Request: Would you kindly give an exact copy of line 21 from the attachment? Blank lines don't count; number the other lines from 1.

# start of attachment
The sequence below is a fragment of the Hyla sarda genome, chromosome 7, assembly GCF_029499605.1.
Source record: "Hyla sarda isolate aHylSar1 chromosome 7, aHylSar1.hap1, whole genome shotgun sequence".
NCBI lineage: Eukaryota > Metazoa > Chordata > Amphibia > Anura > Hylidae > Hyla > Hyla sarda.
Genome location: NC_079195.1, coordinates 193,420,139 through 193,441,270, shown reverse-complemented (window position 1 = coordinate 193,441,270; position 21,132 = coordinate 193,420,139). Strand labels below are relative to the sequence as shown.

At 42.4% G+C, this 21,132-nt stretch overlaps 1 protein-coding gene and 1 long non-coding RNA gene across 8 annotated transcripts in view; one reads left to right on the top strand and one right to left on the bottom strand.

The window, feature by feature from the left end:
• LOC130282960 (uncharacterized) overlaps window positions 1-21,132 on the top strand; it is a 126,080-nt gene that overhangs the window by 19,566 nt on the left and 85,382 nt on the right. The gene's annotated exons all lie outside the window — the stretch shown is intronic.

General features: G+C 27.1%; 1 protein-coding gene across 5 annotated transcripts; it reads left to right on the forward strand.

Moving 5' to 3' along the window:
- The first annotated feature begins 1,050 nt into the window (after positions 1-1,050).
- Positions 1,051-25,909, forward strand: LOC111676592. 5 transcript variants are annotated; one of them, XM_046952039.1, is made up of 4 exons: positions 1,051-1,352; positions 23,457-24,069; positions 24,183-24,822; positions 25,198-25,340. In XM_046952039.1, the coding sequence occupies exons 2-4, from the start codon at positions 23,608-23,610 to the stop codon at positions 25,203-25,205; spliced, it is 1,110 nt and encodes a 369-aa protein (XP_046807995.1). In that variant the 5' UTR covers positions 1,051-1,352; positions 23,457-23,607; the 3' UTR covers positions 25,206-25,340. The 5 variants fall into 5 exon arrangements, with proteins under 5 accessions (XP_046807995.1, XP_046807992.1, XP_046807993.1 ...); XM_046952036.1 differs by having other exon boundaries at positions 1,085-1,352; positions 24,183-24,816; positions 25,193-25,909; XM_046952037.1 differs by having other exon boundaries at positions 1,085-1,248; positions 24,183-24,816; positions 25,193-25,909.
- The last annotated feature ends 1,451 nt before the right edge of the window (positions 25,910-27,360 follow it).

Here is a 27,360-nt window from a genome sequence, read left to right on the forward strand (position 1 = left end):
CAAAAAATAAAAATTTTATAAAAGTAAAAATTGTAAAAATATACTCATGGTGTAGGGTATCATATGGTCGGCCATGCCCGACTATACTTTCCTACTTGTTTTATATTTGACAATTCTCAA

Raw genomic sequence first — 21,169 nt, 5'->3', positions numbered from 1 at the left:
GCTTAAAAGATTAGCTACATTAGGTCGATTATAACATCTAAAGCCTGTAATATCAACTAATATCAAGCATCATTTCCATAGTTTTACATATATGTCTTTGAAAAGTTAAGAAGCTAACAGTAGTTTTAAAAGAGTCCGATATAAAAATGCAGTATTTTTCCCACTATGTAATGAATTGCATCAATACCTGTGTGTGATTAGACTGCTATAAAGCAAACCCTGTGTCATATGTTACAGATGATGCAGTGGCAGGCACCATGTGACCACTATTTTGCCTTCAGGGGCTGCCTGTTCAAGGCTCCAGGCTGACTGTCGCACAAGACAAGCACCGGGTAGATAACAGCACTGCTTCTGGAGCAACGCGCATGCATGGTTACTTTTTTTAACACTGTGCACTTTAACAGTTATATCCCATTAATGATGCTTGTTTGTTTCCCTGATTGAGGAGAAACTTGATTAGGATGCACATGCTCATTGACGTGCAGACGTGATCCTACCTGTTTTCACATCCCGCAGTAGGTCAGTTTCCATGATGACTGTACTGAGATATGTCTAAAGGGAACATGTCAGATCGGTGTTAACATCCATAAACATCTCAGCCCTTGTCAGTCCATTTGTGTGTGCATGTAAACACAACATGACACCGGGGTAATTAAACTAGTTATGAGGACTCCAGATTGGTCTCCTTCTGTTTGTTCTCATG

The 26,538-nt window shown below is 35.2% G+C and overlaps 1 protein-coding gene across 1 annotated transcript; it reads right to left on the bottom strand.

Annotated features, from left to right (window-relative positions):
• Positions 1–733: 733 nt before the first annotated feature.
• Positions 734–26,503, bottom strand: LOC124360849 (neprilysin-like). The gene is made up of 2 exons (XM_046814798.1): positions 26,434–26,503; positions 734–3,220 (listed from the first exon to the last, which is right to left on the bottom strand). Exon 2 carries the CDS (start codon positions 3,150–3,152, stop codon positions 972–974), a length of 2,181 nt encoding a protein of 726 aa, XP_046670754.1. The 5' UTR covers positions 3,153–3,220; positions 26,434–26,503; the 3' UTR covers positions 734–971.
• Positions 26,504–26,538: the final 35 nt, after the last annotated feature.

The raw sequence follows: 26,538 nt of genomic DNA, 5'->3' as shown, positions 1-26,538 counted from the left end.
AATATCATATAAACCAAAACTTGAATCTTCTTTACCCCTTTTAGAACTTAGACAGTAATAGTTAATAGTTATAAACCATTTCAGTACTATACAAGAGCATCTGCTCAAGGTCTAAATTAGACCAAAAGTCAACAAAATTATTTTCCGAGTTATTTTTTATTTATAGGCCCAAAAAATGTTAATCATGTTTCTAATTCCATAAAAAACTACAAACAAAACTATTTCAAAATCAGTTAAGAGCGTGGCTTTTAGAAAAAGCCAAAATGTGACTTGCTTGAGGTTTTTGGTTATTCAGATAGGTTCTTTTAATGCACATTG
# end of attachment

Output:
• Positions 26,504–26,538: the final 35 nt, after the last annotated feature.